Wednesday, November 15, 2017

Why Each Book Is Harder by Sarah Loudin Thomas

My first novel, Miracle in a Dry Season, hit bookshelves in 2014. My fourth novel, The Sound of Rain, hit bookshelves last week. Which means I’m practically a veteran author, right? Ha!

Having several novels in print is a dream come true. Of course, turns out there’s more to it than simply lining books up on the shelf.

People have read and reviewed my books, which is alternately gratifying and horrifying—one-star reviews anyone? While it's SO wonderful to see readers comment on the very themes I hoped were somewhere in those pages between the pretty covers, there are also readers who just don’t LIKE my stories.

Each time I write a novel, there comes a point when I've written, edited, re-edited, and combed through the words to the point that I'm not sure what's in there anymore. And it makes me wonder if I dare turn loose of the story for fear the plot has gotten away from me.

Which is why it can be so hard to relinquish each successive story. I keep wondering if the story communicates what I hope it does. Did I get the message in there? Will readers love the new characters as much as the old ones? Having gotten some feedback on earlier books, I now have an idea about what's appealing to readers. Did I still capture that in the current story?

I didn’t expect these doubts. Which is why I like to get a start on the next story before the current story releases. I want to write the story God places on my heart rather than being influenced by what I think readers want.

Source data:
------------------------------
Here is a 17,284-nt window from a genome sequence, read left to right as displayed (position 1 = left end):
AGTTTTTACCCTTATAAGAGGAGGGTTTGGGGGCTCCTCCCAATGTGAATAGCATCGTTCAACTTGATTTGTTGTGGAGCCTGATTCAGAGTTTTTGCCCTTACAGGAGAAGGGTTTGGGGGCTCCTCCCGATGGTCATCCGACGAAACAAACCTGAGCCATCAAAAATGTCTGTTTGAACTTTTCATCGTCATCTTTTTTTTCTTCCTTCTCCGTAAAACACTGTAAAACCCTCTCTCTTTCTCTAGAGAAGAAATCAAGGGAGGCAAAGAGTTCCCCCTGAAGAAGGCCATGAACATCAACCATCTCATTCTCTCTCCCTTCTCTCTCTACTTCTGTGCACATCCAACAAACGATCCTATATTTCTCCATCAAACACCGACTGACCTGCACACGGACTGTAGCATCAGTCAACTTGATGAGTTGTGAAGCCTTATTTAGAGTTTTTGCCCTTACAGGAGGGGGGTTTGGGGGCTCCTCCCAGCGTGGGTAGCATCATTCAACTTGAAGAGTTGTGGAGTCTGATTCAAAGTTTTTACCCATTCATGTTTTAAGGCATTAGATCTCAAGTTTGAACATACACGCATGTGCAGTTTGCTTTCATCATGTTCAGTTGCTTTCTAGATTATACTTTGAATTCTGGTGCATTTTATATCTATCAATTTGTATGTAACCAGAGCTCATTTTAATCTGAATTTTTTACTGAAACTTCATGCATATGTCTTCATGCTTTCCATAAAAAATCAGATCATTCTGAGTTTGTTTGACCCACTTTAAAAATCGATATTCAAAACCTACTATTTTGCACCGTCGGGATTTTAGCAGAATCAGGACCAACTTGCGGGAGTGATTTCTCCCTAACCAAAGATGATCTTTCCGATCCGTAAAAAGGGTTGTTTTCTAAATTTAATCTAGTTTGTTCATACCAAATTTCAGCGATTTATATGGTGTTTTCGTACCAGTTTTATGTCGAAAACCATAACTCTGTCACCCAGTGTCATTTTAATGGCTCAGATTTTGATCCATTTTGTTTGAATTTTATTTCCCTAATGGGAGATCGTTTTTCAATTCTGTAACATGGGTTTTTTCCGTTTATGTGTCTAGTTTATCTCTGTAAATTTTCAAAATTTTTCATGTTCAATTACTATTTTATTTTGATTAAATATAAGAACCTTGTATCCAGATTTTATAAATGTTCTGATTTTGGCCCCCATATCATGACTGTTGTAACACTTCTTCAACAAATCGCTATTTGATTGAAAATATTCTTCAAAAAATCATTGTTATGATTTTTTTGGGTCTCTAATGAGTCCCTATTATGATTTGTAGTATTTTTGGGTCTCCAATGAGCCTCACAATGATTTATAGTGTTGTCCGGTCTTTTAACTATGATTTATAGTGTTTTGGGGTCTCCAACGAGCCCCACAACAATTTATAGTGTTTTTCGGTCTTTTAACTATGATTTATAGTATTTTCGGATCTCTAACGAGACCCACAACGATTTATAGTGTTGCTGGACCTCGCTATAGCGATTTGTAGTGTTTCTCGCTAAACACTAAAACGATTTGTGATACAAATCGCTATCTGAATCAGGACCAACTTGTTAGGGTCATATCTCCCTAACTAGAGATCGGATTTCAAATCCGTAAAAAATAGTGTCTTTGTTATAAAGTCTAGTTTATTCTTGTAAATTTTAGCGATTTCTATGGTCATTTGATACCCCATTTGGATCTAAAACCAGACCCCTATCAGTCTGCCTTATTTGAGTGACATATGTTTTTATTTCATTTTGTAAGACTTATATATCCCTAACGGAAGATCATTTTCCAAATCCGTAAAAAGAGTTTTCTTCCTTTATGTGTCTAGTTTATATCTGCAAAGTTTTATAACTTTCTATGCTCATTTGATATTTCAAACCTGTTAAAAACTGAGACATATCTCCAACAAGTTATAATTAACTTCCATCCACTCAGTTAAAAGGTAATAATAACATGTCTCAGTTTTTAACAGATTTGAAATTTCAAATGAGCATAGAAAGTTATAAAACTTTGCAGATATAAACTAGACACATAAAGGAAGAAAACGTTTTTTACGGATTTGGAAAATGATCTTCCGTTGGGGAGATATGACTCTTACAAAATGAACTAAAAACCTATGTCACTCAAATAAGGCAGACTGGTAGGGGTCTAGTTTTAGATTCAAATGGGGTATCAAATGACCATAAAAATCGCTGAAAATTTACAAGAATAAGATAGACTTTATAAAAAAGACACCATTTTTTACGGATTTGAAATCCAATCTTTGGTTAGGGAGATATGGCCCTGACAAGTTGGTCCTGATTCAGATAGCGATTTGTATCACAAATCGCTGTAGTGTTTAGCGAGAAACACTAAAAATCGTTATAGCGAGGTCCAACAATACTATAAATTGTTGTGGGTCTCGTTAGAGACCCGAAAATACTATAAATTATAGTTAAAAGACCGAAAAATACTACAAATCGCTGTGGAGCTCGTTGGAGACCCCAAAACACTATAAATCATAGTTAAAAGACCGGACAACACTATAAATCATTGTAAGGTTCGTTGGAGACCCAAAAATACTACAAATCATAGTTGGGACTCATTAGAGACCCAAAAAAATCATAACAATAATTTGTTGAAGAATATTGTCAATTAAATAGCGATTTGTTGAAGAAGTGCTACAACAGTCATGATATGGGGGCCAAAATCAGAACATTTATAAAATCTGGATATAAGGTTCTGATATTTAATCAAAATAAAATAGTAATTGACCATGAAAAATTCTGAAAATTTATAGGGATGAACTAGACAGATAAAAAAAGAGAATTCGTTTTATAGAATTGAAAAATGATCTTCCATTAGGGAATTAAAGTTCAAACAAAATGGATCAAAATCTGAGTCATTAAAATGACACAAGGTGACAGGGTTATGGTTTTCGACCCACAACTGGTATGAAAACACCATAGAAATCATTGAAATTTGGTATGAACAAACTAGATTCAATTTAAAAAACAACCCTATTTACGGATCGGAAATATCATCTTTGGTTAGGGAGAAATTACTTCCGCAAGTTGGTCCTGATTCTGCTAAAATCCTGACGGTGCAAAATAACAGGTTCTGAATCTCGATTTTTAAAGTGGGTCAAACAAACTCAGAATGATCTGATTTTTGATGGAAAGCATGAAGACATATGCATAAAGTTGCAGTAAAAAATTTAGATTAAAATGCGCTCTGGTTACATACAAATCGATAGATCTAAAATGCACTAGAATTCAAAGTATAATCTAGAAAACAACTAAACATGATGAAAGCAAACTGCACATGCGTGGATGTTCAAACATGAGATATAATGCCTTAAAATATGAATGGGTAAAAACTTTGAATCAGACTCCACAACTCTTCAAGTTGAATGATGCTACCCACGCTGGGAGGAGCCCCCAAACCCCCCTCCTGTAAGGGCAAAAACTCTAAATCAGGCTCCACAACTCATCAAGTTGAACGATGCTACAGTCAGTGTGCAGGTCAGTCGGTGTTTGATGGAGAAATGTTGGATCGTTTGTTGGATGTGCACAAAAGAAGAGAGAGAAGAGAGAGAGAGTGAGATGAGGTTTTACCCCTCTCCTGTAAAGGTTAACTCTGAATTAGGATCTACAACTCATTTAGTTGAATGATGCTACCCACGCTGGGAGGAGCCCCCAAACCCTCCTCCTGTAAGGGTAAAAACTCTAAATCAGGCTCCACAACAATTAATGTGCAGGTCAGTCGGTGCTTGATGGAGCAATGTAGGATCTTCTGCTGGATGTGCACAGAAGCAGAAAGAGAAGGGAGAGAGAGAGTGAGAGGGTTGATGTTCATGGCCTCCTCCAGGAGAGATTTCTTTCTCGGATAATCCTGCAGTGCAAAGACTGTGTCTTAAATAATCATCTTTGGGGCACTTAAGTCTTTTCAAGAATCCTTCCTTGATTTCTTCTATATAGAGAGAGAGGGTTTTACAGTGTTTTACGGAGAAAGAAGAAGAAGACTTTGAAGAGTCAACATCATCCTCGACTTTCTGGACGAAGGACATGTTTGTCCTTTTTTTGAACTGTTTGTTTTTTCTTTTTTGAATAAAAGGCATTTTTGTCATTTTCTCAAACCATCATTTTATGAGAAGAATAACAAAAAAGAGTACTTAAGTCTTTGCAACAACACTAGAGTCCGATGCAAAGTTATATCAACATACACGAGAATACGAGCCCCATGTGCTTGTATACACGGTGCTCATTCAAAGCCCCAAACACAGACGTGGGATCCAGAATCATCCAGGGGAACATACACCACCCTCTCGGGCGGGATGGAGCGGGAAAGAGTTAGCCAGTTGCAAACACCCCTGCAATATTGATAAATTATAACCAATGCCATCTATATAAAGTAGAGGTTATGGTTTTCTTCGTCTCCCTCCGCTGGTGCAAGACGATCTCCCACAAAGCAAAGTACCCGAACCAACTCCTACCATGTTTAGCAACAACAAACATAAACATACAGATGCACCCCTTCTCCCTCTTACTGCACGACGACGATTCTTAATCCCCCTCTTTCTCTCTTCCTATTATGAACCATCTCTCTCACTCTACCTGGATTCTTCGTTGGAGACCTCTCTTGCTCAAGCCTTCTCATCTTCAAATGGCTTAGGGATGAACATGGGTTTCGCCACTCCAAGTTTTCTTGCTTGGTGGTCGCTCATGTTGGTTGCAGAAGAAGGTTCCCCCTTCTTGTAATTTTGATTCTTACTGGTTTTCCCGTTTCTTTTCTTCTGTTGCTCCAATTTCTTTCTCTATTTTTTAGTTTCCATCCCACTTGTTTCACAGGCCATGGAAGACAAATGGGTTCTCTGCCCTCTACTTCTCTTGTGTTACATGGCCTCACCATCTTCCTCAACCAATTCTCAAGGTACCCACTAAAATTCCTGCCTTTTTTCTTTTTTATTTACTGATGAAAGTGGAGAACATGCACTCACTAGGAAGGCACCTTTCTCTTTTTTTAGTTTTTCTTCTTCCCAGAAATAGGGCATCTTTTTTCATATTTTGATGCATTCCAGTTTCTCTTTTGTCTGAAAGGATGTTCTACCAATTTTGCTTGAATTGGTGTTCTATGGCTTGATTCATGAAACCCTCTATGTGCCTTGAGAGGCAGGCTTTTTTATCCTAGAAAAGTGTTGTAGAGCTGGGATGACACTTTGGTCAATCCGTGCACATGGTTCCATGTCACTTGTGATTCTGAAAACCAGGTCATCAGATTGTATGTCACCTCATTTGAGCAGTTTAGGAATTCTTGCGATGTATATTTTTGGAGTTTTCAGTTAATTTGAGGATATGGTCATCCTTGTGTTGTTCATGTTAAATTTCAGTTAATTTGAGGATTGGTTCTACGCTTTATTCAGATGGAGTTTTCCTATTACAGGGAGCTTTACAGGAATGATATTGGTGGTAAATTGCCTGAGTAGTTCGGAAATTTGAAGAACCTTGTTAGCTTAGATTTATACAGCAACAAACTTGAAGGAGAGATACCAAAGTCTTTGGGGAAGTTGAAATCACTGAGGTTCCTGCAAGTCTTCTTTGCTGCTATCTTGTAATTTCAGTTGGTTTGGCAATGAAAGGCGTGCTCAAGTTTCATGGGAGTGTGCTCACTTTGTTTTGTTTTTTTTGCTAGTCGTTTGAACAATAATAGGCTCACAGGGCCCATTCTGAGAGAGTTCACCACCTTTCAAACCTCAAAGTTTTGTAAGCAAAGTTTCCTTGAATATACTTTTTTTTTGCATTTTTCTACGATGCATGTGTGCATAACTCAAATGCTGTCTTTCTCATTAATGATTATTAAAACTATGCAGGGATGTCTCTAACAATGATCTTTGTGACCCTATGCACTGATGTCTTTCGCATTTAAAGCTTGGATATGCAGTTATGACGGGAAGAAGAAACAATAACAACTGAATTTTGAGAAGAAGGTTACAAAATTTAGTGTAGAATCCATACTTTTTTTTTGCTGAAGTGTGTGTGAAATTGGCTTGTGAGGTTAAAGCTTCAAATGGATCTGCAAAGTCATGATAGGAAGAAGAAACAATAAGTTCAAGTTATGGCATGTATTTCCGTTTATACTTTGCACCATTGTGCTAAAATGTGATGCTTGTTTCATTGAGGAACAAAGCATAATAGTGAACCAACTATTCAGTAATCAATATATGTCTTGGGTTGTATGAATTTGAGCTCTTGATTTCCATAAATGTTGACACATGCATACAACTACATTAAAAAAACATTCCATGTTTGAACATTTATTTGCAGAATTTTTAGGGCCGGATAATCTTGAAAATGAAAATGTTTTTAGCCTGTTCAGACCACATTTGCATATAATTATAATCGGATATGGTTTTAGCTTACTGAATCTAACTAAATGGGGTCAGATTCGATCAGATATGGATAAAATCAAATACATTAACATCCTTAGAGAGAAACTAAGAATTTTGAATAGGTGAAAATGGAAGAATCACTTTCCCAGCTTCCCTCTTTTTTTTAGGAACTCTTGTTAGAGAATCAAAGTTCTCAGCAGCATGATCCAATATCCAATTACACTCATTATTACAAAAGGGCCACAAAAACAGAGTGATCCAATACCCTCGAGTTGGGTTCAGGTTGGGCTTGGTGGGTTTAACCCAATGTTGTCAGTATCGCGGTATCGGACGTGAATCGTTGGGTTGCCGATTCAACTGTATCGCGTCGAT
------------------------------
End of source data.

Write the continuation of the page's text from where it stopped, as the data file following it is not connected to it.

And there's the hard part. It's not about me. Each time I let go of a book, I do so knowing I've grown the best book I can from the seed God planted in my heart. I've nurtured and watered and pruned (oh, how I've pruned!). And those glorious lines that might capture people's hearts? If there are any, they're the ones God whispered in my ear. Trying to come up with anything else on my own would be foolish.

So as each deadline approaches, I pry my fingers off the digital pages and hit send. I'd say I give my stories to God except that they’ve always been His. He's just been letting me hold them for a while. And that is more than enough for me.

How do you handle your fears over writing the next book?


Sarah Loudin Thomas grew up on a 100-acre farm in French Creek, WV, the seventh generation to live there. Her Christian fiction is set in West Virginia and celebrates the people, the land, and the heritage of Appalachia. Sarah and her husband Jim now live in the mountains of Western North Carolina with Thistle–the canine equivalent to a personal trainer pushing them to hike, run, and throw sticks. Her fiction has won the Inspy Award, the Selah Award, and has been nominated for the Christian Book Award and the Carol Award.